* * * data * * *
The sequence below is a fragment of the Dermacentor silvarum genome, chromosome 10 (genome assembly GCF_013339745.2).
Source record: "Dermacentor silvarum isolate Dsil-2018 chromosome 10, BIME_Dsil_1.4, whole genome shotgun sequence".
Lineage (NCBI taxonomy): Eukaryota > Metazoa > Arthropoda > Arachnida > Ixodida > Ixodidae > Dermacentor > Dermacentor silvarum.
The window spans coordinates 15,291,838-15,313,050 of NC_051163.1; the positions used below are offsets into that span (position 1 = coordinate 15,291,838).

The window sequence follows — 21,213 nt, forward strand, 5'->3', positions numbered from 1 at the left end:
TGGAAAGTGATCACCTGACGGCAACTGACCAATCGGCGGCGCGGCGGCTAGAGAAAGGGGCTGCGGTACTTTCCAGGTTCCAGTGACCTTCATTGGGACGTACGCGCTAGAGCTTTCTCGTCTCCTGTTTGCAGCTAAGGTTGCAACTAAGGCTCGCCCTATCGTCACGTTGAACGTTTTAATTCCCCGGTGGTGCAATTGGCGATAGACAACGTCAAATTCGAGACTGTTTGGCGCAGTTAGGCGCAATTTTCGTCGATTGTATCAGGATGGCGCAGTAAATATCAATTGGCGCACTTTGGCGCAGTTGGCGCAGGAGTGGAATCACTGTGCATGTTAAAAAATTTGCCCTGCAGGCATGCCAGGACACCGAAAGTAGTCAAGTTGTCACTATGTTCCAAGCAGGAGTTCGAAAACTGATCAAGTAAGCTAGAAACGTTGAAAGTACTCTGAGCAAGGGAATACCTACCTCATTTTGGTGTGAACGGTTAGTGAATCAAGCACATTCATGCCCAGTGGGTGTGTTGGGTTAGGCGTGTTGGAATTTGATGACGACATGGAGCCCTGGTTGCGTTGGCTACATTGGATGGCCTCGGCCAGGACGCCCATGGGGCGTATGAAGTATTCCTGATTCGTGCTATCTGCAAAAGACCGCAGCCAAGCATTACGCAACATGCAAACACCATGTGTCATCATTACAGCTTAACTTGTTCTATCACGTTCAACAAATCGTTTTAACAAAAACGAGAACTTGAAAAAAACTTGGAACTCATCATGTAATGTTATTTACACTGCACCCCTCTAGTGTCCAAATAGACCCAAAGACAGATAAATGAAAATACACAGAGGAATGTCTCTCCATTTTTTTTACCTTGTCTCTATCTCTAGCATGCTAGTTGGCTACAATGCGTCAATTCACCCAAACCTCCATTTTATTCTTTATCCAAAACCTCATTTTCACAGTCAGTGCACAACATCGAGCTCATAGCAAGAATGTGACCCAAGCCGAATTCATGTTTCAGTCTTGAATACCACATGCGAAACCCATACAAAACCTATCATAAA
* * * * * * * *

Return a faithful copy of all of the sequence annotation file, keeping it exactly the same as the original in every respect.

The sequence below is a fragment of the Dermacentor silvarum genome, chromosome 10 (genome assembly GCF_013339745.2).
Source record: "Dermacentor silvarum isolate Dsil-2018 chromosome 10, BIME_Dsil_1.4, whole genome shotgun sequence".
Lineage (NCBI taxonomy): Eukaryota > Metazoa > Arthropoda > Arachnida > Ixodida > Ixodidae > Dermacentor > Dermacentor silvarum.
The window spans coordinates 15,291,838-15,313,050 of NC_051163.1; the positions used below are offsets into that span (position 1 = coordinate 15,291,838).

The window sequence follows — 21,213 nt, forward strand, 5'->3', positions numbered from 1 at the left end:
TGGAAAGTGATCACCTGACGGCAACTGACCAATCGGCGGCGCGGCGGCTAGAGAAAGGGGCTGCGGTACTTTCCAGGTTCCAGTGACCTTCATTGGGACGTACGCGCTAGAGCTTTCTCGTCTCCTGTTTGCAGCTAAGGTTGCAACTAAGGCTCGCCCTATCGTCACGTTGAACGTTTTAATTCCCCGGTGGTGCAATTGGCGATAGACAACGTCAAATTCGAGACTGTTTGGCGCAGTTAGGCGCAATTTTCGTCGATTGTATCAGGATGGCGCAGTAAATATCAATTGGCGCACTTTGGCGCAGTTGGCGCAGGAGTGGAATCACTGTGCATGTTAAAAAATTTGCCCTGCAGGCATGCCAGGACACCGAAAGTAGTCAAGTTGTCACTATGTTCCAAGCAGGAGTTCGAAAACTGATCAAGTAAGCTAGAAACGTTGAAAGTACTCTGAGCAAGGGAATACCTACCTCATTTTGGTGTGAACGGTTAGTGAATCAAGCACATTCATGCCCAGTGGGTGTGTTGGGTTAGGCGTGTTGGAATTTGATGACGACATGGAGCCCTGGTTGCGTTGGCTACATTGGATGGCCTCGGCCAGGACGCCCATGGGGCGTATGAAGTATTCCTGATTCGTGCTATCTGCAAAAGACCGCAGCCAAGCATTACGCAACATGCAAACACCATGTGTCATCATTACAGCTTAACTTGTTCTATCACGTTCAACAAATCGTTTTAACAAAAACGAGAACTTGAAAAAAACTTGGAACTCATCATGTAATGTTATTTACACTGCACCCCTCTAGTGTCCAAATAGACCCAAAGACAGATAAATGAAAATACACAGAGGAATGTCTCTCCATTTTTTTTACCTTGTCTCTATCTCTAGCATGCTAGTTGGCTACAATGCGTCAATTCACCCAAACCTCCATTTTATTCTTTATCCAAAACCTCATTTTCACAGTCAGTGCACAACATCGAGCTCATAGCAAGAATGTGACCCAAGCCGAATTCATGTTTCAGTCTTGAATACCACATGCGAAACCCATACAAAACCTATCATAAA